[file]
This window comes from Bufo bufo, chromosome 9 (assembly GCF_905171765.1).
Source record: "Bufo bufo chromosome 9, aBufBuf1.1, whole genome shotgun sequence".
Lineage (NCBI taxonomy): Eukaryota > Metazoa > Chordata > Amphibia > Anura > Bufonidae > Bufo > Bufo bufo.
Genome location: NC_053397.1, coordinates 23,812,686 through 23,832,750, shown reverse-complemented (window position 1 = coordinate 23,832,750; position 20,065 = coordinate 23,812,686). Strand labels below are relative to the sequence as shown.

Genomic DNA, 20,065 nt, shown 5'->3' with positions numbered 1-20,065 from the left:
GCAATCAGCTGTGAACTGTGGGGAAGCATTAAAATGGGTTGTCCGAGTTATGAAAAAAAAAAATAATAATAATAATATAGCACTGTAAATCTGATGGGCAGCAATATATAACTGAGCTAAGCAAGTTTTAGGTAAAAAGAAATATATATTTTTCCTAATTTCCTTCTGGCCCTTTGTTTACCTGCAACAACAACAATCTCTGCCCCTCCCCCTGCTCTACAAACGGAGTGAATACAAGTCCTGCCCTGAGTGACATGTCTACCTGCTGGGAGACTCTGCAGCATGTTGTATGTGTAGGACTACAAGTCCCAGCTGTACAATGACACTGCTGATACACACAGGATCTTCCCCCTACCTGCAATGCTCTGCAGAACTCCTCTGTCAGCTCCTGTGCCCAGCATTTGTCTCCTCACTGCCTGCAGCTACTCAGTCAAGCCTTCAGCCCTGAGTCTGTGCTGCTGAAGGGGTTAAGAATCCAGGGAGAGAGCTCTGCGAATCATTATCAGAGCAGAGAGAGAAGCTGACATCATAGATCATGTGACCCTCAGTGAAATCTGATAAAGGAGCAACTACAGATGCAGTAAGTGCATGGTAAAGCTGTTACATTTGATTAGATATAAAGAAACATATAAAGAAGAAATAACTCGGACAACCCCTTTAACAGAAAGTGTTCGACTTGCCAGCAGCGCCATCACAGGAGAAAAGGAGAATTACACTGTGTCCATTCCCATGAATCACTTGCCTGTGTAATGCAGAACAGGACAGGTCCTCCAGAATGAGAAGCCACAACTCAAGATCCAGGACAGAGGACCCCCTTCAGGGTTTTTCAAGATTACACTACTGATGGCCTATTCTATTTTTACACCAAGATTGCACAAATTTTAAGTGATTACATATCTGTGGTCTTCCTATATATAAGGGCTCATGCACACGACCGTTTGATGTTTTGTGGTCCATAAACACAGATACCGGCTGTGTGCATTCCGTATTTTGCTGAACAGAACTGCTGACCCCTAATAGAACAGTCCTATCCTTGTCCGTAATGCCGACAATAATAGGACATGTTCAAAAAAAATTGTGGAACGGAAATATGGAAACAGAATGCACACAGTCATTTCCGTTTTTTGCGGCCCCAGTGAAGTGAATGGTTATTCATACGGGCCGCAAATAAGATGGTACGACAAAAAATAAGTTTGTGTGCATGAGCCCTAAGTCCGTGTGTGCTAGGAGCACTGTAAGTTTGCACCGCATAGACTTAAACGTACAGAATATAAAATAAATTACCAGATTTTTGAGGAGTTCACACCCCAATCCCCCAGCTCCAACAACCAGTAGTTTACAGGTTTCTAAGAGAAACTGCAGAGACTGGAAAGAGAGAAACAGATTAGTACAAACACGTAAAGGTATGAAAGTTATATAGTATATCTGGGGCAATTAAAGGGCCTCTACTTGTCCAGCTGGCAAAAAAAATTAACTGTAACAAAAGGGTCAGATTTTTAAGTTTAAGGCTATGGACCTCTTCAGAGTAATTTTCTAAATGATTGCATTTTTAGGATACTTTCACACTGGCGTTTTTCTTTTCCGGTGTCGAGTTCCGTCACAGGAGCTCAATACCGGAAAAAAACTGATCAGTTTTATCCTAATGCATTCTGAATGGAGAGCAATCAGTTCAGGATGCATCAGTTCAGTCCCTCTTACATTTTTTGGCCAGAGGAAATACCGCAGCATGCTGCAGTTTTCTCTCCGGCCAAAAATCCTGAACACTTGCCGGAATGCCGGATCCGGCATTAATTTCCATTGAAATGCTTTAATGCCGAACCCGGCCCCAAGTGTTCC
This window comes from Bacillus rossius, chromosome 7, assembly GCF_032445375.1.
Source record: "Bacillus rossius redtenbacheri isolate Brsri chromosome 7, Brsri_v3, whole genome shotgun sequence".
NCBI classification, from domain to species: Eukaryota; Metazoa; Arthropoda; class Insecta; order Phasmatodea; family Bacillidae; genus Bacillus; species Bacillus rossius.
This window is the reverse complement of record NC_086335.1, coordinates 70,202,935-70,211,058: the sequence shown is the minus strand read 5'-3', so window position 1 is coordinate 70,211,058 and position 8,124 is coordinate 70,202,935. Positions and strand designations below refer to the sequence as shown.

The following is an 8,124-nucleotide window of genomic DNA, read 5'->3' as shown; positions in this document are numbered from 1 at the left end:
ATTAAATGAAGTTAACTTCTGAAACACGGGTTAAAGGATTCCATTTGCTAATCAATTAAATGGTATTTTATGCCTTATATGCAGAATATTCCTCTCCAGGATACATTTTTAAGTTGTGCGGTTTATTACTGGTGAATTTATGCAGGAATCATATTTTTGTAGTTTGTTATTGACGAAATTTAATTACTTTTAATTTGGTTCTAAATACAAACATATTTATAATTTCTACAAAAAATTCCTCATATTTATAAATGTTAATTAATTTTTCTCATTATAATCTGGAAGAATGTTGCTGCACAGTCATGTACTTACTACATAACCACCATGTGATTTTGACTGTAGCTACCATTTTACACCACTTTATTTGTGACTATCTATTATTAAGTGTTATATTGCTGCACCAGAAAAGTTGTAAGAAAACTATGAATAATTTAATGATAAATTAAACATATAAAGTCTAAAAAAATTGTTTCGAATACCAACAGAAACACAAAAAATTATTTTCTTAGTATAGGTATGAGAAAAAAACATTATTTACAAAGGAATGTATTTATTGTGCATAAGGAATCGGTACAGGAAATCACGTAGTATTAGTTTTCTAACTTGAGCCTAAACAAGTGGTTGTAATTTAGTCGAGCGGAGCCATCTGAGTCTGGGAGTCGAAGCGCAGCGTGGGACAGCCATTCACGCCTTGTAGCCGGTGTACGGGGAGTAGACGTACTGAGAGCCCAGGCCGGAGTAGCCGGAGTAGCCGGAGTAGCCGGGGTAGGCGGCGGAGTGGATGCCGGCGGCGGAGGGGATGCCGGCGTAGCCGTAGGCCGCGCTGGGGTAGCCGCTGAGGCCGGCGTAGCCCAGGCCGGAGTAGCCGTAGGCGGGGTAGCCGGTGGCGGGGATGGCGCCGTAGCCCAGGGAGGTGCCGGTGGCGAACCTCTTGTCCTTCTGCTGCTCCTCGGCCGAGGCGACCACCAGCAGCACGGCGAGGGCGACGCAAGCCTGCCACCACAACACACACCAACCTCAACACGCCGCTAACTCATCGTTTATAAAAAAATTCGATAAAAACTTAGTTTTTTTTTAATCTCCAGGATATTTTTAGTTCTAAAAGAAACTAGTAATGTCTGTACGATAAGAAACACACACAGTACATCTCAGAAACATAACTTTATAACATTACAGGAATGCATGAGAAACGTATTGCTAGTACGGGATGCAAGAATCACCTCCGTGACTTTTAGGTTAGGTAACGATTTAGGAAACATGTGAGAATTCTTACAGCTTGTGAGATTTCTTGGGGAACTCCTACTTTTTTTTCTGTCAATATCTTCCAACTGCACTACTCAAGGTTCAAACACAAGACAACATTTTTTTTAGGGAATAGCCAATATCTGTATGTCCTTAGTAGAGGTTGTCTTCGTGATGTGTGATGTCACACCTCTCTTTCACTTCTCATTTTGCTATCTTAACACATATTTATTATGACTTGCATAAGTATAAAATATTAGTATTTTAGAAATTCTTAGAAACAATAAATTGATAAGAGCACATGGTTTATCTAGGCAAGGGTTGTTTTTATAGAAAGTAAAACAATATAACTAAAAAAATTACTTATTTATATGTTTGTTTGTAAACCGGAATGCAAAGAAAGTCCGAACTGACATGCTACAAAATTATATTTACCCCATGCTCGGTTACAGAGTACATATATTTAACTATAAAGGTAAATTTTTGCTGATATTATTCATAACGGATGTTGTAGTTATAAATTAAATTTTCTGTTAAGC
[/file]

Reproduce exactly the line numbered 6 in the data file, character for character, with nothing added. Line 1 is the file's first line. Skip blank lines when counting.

GCAATCAGCTGTGAACTGTGGGGAAGCATTAAAATGGGTTGTCCGAGTTATGAAAAAAAAAAATAATAATAATAATATAGCACTGTAAATCTGATGGGCAGCAATATATAACTGAGCTAAGCAAGTTTTAGGTAAAAAGAAATATATATTTTTCCTAATTTCCTTCTGGCCCTTTGTTTACCTGCAACAACAACAATCTCTGCCCCTCCCCCTGCTCTACAAACGGAGTGAATACAAGTCCTGCCCTGAGTGACATGTCTACCTGCTGGGAGACTCTGCAGCATGTTGTATGTGTAGGACTACAAGTCCCAGCTGTACAATGACACTGCTGATACACACAGGATCTTCCCCCTACCTGCAATGCTCTGCAGAACTCCTCTGTCAGCTCCTGTGCCCAGCATTTGTCTCCTCACTGCCTGCAGCTACTCAGTCAAGCCTTCAGCCCTGAGTCTGTGCTGCTGAAGGGGTTAAGAATCCAGGGAGAGAGCTCTGCGAATCATTATCAGAGCAGAGAGAGAAGCTGACATCATAGATCATGTGACCCTCAGTGAAATCTGATAAAGGAGCAACTACAGATGCAGTAAGTGCATGGTAAAGCTGTTACATTTGATTAGATATAAAGAAACATATAAAGAAGAAATAACTCGGACAACCCCTTTAACAGAAAGTGTTCGACTTGCCAGCAGCGCCATCACAGGAGAAAAGGAGAATTACACTGTGTCCATTCCCATGAATCACTTGCCTGTGTAATGCAGAACAGGACAGGTCCTCCAGAATGAGAAGCCACAACTCAAGATCCAGGACAGAGGACCCCCTTCAGGGTTTTTCAAGATTACACTACTGATGGCCTATTCTATTTTTACACCAAGATTGCACAAATTTTAAGTGATTACATATCTGTGGTCTTCCTATATATAAGGGCTCATGCACACGACCGTTTGATGTTTTGTGGTCCATAAACACAGATACCGGCTGTGTGCATTCCGTATTTTGCTGAACAGAACTGCTGACCCCTAATAGAACAGTCCTATCCTTGTCCGTAATGCCGACAATAATAGGACATGTTCAAAAAAAATTGTGGAACGGAAATATGGAAACAGAATGCACACAGTCATTTCCGTTTTTTGCGGCCCCAGTGAAGTGAATGGTTATTCATACGGGCCGCAAATAAGATGGTACGACAAAAAATAAGTTTGTGTGCATGAGCCCTAAGTCCGTGTGTGCTAGGAGCACTGTAAGTTTGCACCGCATAGACTTAAACGTACAGAATATAAAATAAATTACCAGATTTTTGAGGAGTTCACACCCCAATCCCCCAGCTCCAACAACCAGTAGTTTACAGGTTTCTAAGAGAAACTGCAGAGACTGGAAAGAGAGAAACAGATTAGTACAAACACGTAAAGGTATGAAAGTTATATAGTATATCTGGGGCAATTAAAGGGCCTCTACTTGTCCAGCTGGCAAAAAAAATTAACTGTAACAAAAGGGTCAGATTTTTAAGTTTAAGGCTATGGACCTCTTCAGAGTAATTTTCTAAATGATTGCATTTTTAGGATACTTTCACACTGGCGTTTTTCTTTTCCGGTGTCGAGTTCCGTCACAGGAGCTCAATACCGGAAAAAAACTGATCAGTTTTATCCTAATGCATTCTGAATGGAGAGCAATCAGTTCAGGATGCATCAGTTCAGTCCCTCTTACATTTTTTGGCCAGAGGAAATACCGCAGCATGCTGCAGTTTTCTCTCCGGCCAAAAATCCTGAACACTTGCCGGAATGCCGGATCCGGCATTAATTTCCATTGAAATGCTTTAATGCCGAACCCGGCCCCAAGTGTTCC